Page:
Why Sports Don't Matter

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A sports column on this Culture Channel? Until fairly recently in the long history of The Atlantic, devoting space to sports under such a rubric would have been quite unlikely, and may invite skepticism even now. And so in the spirit of trial lawyers and spin doctors who counsel the tactical virtue of preemptively disclosing bad facts about your case or your candidate (at least those bad facts that are known to your adversaries) let me start out by playing devil's advocate about the merit of this venture.

It is quite true that in his heartfelt tribute to God's Country and Mine the French-born Columbia University humanities professor Jacques Barzun's claimed, "whoever wants to know the heart and mind of America had better learn baseball." Yet however often Barzun may be quoted, it has actually proven quite possible to go about the business of writing about American culture, history, and character as though baseball's mythic inventor, Abner Doubleday, had never drawn a breath. Historians of the left (Howard Zinn), the right ( Paul Johnson), and the textbook center (Arthur Link and John Garraty) have written histories of the American people without paying any attention to the "national pastime," or indeed any sport at all. Henry Steele Commager 's classic account of The American Mind accorded sports no place within that apparently capacious subject matter.

And, in truth, Barzun's own observations provoke more questions than answers about the links he forged between the "national pastime" and the national character. Barzun was writing in 1954, when historical polling data suggest that baseball was enjoying it all-time high in popularity, and his dismissal of "vulgar predatory sports" of football and basketball as not providing similar insight into the American spirit ring oddly a half century later when those sports have either eclipsed (football) or rivaled (basketball) baseball for public favor. Has the "American character" undergone a comparable transformation in the ensuing half century? Or was Barzun swatting foul balls in the first place?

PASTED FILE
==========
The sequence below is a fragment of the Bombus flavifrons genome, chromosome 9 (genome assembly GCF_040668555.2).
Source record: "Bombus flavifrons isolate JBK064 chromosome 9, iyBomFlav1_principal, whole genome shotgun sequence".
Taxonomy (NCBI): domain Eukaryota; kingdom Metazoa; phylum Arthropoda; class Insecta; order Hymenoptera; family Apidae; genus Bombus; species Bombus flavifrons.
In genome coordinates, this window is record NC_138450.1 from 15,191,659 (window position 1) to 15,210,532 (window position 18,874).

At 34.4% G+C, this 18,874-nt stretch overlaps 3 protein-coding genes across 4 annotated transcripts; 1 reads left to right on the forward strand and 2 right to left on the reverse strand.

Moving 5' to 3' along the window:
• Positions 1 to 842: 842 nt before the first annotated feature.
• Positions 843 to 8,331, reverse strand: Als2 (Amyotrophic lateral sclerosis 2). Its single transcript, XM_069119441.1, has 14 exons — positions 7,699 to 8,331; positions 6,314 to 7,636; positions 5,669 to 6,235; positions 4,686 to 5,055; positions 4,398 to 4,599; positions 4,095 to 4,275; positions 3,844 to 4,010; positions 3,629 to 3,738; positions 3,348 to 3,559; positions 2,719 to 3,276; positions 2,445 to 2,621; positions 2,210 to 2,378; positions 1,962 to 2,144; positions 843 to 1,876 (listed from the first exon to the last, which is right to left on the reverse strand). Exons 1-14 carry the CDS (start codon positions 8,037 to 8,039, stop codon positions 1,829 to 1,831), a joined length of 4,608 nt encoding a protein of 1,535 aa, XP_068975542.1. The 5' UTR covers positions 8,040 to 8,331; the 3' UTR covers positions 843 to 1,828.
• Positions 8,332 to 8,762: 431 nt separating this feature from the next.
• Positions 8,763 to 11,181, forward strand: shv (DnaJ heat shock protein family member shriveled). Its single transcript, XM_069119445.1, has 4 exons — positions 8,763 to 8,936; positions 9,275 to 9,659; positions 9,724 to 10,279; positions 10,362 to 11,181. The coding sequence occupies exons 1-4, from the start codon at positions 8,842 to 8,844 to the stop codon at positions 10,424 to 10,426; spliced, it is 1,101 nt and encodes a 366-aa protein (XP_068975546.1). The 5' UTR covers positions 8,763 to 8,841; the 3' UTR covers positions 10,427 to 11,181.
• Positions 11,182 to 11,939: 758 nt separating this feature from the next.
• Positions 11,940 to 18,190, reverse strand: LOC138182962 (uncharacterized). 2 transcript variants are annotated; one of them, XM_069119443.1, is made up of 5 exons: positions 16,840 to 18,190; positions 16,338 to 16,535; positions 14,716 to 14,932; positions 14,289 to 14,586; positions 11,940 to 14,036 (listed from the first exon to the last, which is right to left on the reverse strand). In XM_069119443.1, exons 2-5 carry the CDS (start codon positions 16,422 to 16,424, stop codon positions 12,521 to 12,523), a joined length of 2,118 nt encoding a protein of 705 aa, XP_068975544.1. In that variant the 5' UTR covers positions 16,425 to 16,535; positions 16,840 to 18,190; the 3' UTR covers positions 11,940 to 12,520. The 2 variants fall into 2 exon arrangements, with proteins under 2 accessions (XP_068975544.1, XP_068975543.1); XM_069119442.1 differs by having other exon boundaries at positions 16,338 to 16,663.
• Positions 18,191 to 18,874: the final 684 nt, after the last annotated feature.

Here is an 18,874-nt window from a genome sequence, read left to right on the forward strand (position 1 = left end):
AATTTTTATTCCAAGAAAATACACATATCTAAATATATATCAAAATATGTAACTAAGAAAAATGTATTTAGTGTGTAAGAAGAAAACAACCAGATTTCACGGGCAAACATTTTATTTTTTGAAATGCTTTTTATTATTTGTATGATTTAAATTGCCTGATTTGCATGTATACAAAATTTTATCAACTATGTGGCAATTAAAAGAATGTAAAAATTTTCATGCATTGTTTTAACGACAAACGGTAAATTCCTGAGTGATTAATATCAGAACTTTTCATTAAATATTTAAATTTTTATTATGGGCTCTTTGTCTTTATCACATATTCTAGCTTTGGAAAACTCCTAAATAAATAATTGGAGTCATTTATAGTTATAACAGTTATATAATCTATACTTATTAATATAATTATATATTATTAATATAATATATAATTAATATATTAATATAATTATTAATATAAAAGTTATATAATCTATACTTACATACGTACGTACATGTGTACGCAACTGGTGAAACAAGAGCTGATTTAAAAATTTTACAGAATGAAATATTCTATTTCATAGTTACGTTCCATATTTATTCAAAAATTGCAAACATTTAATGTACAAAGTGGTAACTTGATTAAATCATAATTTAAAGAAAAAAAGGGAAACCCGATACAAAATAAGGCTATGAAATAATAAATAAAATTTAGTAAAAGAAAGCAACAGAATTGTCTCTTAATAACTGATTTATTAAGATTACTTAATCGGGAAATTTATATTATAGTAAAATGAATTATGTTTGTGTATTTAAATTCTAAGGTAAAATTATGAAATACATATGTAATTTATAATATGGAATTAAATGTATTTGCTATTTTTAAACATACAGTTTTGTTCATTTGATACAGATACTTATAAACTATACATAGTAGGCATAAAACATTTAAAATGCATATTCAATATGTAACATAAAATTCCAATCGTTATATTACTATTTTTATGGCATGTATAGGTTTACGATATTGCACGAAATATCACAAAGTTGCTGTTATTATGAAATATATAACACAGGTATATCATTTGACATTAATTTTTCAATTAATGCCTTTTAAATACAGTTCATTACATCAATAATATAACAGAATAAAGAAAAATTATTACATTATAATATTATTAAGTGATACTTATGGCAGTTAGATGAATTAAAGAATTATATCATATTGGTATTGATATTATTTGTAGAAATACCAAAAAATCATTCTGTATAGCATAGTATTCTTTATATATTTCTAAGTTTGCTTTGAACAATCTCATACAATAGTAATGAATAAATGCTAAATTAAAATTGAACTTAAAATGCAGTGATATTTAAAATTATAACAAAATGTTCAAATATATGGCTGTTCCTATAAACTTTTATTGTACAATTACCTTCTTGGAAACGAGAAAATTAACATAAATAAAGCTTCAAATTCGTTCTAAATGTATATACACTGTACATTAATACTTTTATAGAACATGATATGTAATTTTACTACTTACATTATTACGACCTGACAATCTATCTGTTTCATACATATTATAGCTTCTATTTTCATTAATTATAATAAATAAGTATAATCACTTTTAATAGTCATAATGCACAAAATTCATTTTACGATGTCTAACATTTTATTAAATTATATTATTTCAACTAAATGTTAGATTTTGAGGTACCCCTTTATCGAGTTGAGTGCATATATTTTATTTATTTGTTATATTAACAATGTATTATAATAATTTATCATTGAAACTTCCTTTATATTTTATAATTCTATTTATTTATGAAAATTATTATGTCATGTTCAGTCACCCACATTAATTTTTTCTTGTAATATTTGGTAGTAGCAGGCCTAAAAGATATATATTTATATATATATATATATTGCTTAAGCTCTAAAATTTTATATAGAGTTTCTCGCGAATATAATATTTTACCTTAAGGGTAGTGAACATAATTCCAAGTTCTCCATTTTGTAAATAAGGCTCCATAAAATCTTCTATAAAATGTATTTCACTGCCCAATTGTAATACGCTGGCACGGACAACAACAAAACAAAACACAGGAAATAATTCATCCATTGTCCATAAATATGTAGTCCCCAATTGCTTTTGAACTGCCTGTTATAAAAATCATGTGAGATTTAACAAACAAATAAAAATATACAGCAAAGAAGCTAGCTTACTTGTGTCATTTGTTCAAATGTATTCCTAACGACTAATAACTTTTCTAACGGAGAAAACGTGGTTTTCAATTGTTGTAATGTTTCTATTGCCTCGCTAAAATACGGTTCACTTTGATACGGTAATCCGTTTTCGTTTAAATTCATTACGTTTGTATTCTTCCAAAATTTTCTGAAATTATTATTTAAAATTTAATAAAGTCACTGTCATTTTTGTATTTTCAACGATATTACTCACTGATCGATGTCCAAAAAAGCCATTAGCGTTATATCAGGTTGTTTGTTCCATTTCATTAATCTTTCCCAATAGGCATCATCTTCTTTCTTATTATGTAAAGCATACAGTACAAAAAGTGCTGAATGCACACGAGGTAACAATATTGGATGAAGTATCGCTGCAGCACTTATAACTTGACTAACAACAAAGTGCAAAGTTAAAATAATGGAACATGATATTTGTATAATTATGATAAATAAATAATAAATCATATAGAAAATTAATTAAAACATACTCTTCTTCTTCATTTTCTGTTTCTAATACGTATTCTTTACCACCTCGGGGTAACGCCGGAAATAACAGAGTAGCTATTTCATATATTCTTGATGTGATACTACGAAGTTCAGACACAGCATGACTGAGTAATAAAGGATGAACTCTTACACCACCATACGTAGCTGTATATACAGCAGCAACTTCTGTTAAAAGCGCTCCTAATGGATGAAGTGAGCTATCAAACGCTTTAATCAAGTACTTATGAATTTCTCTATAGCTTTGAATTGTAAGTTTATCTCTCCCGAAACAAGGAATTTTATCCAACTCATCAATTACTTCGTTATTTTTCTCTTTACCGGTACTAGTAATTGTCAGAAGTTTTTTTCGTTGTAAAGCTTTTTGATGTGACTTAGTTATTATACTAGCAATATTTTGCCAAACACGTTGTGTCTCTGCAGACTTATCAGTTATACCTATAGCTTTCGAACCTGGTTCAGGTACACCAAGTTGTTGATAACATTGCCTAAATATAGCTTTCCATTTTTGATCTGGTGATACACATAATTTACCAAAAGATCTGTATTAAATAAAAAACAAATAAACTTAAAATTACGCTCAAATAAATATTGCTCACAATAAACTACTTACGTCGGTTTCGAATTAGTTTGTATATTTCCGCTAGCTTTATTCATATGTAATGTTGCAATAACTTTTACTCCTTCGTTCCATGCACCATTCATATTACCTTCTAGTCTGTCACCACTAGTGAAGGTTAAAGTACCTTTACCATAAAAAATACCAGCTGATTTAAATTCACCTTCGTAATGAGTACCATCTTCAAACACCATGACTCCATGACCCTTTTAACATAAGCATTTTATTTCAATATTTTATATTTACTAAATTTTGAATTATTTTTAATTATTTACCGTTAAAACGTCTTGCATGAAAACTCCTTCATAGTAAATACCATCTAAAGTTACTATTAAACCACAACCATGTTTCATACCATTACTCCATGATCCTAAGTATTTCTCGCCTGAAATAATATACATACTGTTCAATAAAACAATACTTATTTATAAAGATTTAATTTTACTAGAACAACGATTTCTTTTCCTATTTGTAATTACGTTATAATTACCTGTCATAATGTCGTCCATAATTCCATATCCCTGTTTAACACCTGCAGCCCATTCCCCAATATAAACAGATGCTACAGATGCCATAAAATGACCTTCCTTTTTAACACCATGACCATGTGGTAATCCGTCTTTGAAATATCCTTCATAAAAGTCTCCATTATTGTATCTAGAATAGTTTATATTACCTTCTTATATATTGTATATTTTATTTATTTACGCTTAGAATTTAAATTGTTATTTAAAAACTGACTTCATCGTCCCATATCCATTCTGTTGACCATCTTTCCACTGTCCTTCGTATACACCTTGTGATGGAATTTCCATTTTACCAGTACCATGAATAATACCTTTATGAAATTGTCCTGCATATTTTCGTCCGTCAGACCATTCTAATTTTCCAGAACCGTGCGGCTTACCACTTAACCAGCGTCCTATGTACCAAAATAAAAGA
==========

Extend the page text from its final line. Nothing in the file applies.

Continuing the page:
Similarly, efforts to link events on the playing field to happenings in society at large, even when more ambitious than the "Babe Ruth stepped to the plate and homered as the stock market hit an all-time high" mode all too typical of the "sports in society" genre, tend to prove elusive. Even such an apparently transformational event as the breaking of organized baseball's color line by Jackie Robinson have proven grist for inconclusive debate about its significance, if any, for the civil rights movement at large.

Although it is something of a commonplace to link the mood of the city to the fortunes of its sports team—as is now the case with the New Orleans Saints' Super Bowl win and the post-Katrina revival of that city's spirits, or that of the Yankees' narrowly thwarted World Series bid in 2001 as an upbeat tonic in post-9-11 New York—what difference have such conjunctures really made once the final whistle blows? Yes, New York City Mayor John Lindsay's unlikely reelection got a boost from the 1969 New York Mets' World Series upset victory. (Or more particularly from the news photos of the uptight patrician being doused with champagne in the joyous Mets' locker room.) And or perhaps Massachusetts's Democratic nominee Martha Coakley's misidentification of Red Sox World Series hero Curt Schilling as a "Yankee fan" contributed to her downfall in her recent unsuccessful bid for Ted Kennedy's Senate seat. Otherwise, though, it is hard to find examples of sports actually changing the course of events in the world at large. (And with all respect to the iconic Morgan Freeman's, er, I mean the even more iconic Nelson Mandela's, embrace of South Africa's Afrikaner- dominated rugby team depicted in the movie Invictus, I would wager that events would have played out in that country more or less as they have even without that surprising act of fandom.)